Buying a home as a freelancer can be daunting, to the point where a fifth have considered changing their job to improve their odds of securing a mortgage.
That’s according to a new survey by The Mortgage Lender, which also discovered that 73% of freelancers believe mortgage lenders might discriminate against them due to their employment.
Which? explains how freelancers can improve their chances of successfully applying for a mortgage.
Freelancers fear mortgage rejection
Freelancing has become increasingly popular in the UK, with ONS statistics from 2017 showing four million people were self-employed with no employees.
Yet for many freelancers, buying a house can seem like an impossible step.
And now, a new survey by The Mortgage Lender claims 21% of freelancers have reconsidered their employment situation due to concern about securing a mortgage.
On top of this, a quarter of freelancers said they believed they would be refused a mortgage if they applied.
And of those who had previously made an application, 45% said they had found it difficult to provide the documents the mortgage lender needed – and just under 3% reported being ultimately rejected.
- Find out more: check out our full guide on getting a mortgage as a contractor or freelancer
Why is it harder for freelancers to get a mortgage?
When lenders evaluate your mortgage application, they look at your income sources, how much you earn and how reliable that income is, before ultimately deciding whether you’ll be able to repay the loan.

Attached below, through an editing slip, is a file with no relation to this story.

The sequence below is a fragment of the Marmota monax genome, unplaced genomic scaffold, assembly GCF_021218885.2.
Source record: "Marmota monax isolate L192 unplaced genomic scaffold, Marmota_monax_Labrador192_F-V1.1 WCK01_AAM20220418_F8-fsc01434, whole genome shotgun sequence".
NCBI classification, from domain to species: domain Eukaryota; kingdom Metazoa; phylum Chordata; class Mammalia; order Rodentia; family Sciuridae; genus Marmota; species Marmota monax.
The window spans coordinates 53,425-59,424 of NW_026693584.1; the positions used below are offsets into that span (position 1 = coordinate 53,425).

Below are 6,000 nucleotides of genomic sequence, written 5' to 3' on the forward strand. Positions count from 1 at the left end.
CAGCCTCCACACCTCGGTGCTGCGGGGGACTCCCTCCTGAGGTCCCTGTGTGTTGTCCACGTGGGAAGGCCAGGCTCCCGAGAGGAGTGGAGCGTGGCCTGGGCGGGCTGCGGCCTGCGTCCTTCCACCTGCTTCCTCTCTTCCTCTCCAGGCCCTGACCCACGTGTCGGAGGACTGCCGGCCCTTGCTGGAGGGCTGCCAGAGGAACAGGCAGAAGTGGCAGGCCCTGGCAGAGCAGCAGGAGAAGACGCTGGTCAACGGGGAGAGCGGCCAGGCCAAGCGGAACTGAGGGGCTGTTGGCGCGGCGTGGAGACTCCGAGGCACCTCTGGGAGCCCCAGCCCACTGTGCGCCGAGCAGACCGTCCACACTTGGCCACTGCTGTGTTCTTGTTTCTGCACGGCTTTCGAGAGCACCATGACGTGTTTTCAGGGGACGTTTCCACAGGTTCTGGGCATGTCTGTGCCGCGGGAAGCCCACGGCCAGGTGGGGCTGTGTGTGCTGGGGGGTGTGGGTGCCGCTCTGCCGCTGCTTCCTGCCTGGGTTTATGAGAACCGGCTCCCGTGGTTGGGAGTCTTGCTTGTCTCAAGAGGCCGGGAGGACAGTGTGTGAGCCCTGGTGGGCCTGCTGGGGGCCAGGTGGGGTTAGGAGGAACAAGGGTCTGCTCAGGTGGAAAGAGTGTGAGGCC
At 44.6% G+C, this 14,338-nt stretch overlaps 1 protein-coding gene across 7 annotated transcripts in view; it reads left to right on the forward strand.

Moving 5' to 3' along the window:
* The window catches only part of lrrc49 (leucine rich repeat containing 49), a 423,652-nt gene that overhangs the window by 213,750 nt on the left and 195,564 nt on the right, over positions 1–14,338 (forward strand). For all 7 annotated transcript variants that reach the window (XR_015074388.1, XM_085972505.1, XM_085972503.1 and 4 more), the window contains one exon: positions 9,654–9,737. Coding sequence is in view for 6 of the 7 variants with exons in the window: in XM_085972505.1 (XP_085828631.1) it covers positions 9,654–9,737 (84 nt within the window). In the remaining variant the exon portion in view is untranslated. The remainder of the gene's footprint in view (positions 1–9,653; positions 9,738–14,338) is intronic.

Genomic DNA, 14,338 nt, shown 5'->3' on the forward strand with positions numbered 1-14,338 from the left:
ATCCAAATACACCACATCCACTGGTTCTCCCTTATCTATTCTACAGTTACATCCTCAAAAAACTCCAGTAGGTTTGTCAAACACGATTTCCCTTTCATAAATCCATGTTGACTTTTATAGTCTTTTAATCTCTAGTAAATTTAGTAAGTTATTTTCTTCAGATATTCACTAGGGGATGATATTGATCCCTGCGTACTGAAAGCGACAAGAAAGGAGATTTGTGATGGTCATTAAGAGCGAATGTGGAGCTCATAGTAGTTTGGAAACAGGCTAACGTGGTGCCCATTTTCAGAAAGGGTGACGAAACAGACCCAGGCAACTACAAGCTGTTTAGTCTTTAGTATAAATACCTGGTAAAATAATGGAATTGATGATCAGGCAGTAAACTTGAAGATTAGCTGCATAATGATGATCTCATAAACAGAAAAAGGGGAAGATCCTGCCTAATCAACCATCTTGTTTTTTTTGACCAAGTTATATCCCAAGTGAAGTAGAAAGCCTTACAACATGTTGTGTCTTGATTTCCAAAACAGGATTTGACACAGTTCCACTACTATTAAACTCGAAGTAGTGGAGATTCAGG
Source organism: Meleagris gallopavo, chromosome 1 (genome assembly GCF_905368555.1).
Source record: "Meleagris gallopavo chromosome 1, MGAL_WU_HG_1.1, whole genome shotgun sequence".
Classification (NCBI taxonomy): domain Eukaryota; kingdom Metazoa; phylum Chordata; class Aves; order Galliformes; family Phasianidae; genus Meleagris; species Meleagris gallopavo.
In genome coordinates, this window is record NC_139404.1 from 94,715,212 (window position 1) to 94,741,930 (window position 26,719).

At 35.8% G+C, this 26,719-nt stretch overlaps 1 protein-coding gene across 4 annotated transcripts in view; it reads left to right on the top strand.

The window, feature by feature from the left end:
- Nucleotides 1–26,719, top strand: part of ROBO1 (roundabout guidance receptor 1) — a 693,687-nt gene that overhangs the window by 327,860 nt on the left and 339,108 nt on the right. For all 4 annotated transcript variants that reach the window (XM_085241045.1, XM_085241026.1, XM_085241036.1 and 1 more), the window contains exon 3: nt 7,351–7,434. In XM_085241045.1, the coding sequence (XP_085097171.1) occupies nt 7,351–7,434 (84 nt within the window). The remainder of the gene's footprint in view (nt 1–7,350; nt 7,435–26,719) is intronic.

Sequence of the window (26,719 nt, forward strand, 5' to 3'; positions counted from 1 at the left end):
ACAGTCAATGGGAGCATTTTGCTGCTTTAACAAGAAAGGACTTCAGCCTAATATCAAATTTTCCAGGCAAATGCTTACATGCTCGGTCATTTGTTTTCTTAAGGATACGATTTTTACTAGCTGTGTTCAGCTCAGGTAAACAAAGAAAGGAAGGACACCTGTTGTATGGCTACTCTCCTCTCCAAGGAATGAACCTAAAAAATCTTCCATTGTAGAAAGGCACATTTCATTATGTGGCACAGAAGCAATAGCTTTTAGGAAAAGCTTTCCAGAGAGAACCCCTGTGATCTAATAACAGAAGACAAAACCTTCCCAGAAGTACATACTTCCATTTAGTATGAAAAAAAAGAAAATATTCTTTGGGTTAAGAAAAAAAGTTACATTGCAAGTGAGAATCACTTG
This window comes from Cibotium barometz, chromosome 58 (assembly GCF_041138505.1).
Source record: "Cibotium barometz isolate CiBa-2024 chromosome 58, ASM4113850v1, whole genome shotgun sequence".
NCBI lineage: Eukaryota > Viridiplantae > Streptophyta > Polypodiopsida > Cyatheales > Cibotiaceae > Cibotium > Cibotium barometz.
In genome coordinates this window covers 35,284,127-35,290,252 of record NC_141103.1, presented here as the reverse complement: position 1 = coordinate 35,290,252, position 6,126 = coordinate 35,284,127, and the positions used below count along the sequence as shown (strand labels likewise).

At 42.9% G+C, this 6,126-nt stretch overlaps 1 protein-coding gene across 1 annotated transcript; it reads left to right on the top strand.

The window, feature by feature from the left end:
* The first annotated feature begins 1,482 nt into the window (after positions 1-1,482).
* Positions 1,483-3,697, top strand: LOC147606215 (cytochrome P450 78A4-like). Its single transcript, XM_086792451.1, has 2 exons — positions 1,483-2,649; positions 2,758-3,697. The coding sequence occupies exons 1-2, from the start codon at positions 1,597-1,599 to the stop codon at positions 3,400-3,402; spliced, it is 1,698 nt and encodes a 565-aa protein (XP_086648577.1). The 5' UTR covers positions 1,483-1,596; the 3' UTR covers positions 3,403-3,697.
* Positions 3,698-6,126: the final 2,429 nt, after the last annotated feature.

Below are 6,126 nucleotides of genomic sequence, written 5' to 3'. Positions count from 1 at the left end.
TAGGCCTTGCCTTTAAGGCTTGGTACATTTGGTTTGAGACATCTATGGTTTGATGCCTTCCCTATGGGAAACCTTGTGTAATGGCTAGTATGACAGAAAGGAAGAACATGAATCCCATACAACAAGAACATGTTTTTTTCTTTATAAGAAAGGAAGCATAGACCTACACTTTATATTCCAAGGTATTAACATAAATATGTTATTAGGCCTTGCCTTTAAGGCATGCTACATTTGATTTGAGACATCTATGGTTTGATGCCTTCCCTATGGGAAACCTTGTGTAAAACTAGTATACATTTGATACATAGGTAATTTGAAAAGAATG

As a freelancer, you may seem like a riskier prospect to a lender than someone in full-time employment, even if you’re earning more and have a successful history of winning clients.
In some cases, this may mean lenders are reluctant to approve a loan.
But don’t despair – you still have options. Below, we set out our top tips for freelancers trying to secure a mortgage.
Tips for freelancers applying for a mortgage
1. Understand how your income is calculated
Lenders will need to assess your income to work out how much you can afford to repay. The approach they use will depend on whether you’re running a business, are in a partnership, or are a contractor.
As a contractor, lenders are likely to average out the income you’ve earned over recent years – though they may choose the most recent, or the lowest, depending on your specific circumstances. If you charge a day rate, some lenders may be willing to calculate this out to a year’s worth of income to assess your potential earnings.
If you run a business, you’ll need to show at least two years worth of accounts, ideally with a consistent or increasing profit.
2. Use an accountant
It’s vital to have a certified or chartered accountant prepare your books. Many lenders won’t accept accounts that haven’t been signed off by an accountant.
But keep in mind that accountants may seek to legally minimise your income for tax purposes, which could backfire when applying for a mortgage, so chat to your accountant early about your plans.